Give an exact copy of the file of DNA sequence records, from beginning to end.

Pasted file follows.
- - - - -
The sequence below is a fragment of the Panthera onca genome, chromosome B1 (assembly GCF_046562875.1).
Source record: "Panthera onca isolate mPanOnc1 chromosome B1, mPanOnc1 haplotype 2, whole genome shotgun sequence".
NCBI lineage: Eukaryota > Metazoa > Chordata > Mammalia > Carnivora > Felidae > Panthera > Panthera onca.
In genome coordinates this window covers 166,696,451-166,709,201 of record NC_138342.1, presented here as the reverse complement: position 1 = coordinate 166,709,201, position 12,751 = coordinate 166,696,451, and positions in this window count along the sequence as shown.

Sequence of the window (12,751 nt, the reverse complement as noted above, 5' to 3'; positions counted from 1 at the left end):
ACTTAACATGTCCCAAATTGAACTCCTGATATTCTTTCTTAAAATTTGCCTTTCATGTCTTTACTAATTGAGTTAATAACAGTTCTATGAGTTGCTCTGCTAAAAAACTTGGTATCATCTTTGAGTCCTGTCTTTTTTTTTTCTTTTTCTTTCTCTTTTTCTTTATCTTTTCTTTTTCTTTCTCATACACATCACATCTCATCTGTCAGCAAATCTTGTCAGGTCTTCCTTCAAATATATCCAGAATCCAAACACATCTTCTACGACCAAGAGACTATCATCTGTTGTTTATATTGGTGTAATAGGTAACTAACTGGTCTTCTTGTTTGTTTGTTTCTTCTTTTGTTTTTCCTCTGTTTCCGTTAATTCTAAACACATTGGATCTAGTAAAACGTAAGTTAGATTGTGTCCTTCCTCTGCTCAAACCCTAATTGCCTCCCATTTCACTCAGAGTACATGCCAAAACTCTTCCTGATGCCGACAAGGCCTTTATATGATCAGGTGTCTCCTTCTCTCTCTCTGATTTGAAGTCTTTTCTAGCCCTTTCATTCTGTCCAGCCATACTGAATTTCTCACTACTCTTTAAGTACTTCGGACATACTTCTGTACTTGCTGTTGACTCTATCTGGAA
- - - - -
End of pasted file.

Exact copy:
The sequence below is a fragment of the Panthera onca genome, chromosome B1 (assembly GCF_046562875.1).
Source record: "Panthera onca isolate mPanOnc1 chromosome B1, mPanOnc1 haplotype 2, whole genome shotgun sequence".
NCBI lineage: Eukaryota > Metazoa > Chordata > Mammalia > Carnivora > Felidae > Panthera > Panthera onca.
In genome coordinates this window covers 166,696,451-166,709,201 of record NC_138342.1, presented here as the reverse complement: position 1 = coordinate 166,709,201, position 12,751 = coordinate 166,696,451, and positions in this window count along the sequence as shown.

Sequence of the window (12,751 nt, the reverse complement as noted above, 5' to 3'; positions counted from 1 at the left end):
ACTTAACATGTCCCAAATTGAACTCCTGATATTCTTTCTTAAAATTTGCCTTTCATGTCTTTACTAATTGAGTTAATAACAGTTCTATGAGTTGCTCTGCTAAAAAACTTGGTATCATCTTTGAGTCCTGTCTTTTTTTTTTCTTTTTCTTTCTCTTTTTCTTTATCTTTTCTTTTTCTTTCTCATACACATCACATCTCATCTGTCAGCAAATCTTGTCAGGTCTTCCTTCAAATATATCCAGAATCCAAACACATCTTCTACGACCAAGAGACTATCATCTGTTGTTTATATTGGTGTAATAGGTAACTAACTGGTCTTCTTGTTTGTTTGTTTCTTCTTTTGTTTTTCCTCTGTTTCCGTTAATTCTAAACACATTGGATCTAGTAAAACGTAAGTTAGATTGTGTCCTTCCTCTGCTCAAACCCTAATTGCCTCCCATTTCACTCAGAGTACATGCCAAAACTCTTCCTGATGCCGACAAGGCCTTTATATGATCAGGTGTCTCCTTCTCTCTCTCTGATTTGAAGTCTTTTCTAGCCCTTTCATTCTGTCCAGCCATACTGAATTTCTCACTACTCTTTAAGTACTTCGGACATACTTCTGTACTTGCTGTTGACTCTATCTGGAA